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Atlantic Language: ‘Coronavirus has taught us you can never be too prepared’

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In our Your Story series, we speak to business owners about the challenges they’re facing and the steps they’re taking to overcome them. John Daly is the CEO and founder of English language school Atlantic Language. Here, he talks about how coronavirus has affected his business, utilising government support, and working with other language schools going through the same challenges.

Atlantic Language first opened its doors in Galway in 1993. In those early days, the school consisted of three attic rooms at the top of a creaky staircase in one of the city’s oldest buildings.

Since then, Atlantic has grown to occupy a custom-designed 22-classroom school in Galway. And in 2015, we opened a second centre in Dublin, which has 16 classrooms.

Atlantic employs approximately 70 full-time staff and this increases to around 140 to cater for our junior and family programmes in the summer.

Without question, the coronavirus pandemic has been the worst crisis to affect the school.

Obviously as a business, we depend not only on the congregation of groups in an educational setting but equally on the successful operation of international aviation.

The economic effects also permeate well beyond the school itself, though the wider commercial benefits of the English language industry generally go unnoticed.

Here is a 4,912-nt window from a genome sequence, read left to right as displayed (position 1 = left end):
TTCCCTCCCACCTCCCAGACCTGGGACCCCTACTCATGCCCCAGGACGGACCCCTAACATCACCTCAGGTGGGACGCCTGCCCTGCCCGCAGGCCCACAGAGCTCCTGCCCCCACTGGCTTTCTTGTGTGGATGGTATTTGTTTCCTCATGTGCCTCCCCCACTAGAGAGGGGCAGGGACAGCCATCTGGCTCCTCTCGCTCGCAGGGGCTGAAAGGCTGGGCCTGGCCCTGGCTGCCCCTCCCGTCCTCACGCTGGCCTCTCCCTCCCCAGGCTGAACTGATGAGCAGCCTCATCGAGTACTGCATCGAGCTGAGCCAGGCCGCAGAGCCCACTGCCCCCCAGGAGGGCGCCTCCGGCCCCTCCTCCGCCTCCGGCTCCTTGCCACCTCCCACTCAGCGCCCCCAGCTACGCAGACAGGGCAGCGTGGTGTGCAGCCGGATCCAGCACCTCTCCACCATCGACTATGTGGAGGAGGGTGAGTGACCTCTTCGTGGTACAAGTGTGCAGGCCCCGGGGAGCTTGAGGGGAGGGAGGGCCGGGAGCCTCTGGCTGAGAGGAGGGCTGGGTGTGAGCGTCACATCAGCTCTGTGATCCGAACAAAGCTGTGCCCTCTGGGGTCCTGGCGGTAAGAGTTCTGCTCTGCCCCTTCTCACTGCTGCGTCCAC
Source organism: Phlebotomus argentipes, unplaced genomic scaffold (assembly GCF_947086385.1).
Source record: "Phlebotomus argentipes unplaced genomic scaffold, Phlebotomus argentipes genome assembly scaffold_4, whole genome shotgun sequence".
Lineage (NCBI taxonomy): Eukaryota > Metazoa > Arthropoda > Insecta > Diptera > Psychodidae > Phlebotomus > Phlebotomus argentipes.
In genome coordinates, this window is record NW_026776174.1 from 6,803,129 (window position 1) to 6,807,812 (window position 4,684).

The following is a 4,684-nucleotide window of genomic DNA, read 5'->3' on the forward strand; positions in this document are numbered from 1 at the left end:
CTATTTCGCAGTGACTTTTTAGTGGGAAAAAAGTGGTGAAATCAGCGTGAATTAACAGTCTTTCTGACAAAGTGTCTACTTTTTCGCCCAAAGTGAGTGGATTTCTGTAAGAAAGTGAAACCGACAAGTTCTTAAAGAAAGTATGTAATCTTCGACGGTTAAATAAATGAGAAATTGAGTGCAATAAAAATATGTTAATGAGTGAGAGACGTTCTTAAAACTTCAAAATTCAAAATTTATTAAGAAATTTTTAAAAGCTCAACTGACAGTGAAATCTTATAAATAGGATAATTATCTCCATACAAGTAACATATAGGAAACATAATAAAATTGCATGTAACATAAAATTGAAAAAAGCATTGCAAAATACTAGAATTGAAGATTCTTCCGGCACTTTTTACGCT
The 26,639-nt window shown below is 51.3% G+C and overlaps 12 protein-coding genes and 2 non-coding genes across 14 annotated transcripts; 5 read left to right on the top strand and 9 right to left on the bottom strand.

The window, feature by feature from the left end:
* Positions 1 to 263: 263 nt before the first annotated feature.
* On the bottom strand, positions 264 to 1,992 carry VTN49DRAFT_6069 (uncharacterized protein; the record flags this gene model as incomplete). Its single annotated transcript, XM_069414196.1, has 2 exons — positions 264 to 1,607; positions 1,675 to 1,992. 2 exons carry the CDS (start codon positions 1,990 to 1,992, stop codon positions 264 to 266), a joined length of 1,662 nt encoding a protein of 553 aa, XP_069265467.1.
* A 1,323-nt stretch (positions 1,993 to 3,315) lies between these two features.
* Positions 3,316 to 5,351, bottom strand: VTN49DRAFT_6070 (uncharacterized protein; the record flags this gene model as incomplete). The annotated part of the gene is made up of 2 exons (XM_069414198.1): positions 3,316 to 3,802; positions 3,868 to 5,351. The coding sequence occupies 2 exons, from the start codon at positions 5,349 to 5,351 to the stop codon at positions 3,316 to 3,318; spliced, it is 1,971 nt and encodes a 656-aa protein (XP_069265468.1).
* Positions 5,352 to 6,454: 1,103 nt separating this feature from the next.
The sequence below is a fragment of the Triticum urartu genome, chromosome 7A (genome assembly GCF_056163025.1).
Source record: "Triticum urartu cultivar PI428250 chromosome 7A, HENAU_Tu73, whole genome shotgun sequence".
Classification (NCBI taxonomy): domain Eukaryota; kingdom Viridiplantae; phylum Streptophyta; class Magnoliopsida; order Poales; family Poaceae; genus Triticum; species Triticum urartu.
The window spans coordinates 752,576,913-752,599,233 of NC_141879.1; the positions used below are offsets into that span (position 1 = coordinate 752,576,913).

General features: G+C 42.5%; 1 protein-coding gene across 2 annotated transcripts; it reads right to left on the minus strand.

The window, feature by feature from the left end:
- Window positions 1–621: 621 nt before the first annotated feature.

Every student who comes to Ireland to attend a language school brings added value in the form of income to tour operators as well as restaurants, cafes and shops.

Also, every year, thousands of junior students aged between 12 and 18 stay with local host families, many of whom depend on a regular intake of students as part of their annual income.

In addition, many of our year-long students who come to Ireland from Latin America and Asia for six months or longer on educational visas depend on supplementing their income with part-time work in the hospitality or retail industry.

This option has dried up for them, along with their face-to-face classes.

All of these dynamics together mean that the loss of students is being deeply felt across many sectors.

Act decisively and quickly

Since 12 March 2020, Atlantic Language, like all schools around the country, has been shuttered.

We immediately faced an avalanche of cancellations and demands for refunds. Overnight, we stopped taking in any income. We’ve had to furlough or lay off all but our most essential staff.

“It has been very comforting to connect with others who are going through the same challenges and work together for the good of the industry”

In the immediate aftermath of the closure, our priority was to look after our existing students who suddenly found themselves stuck in Ireland with no classes to attend.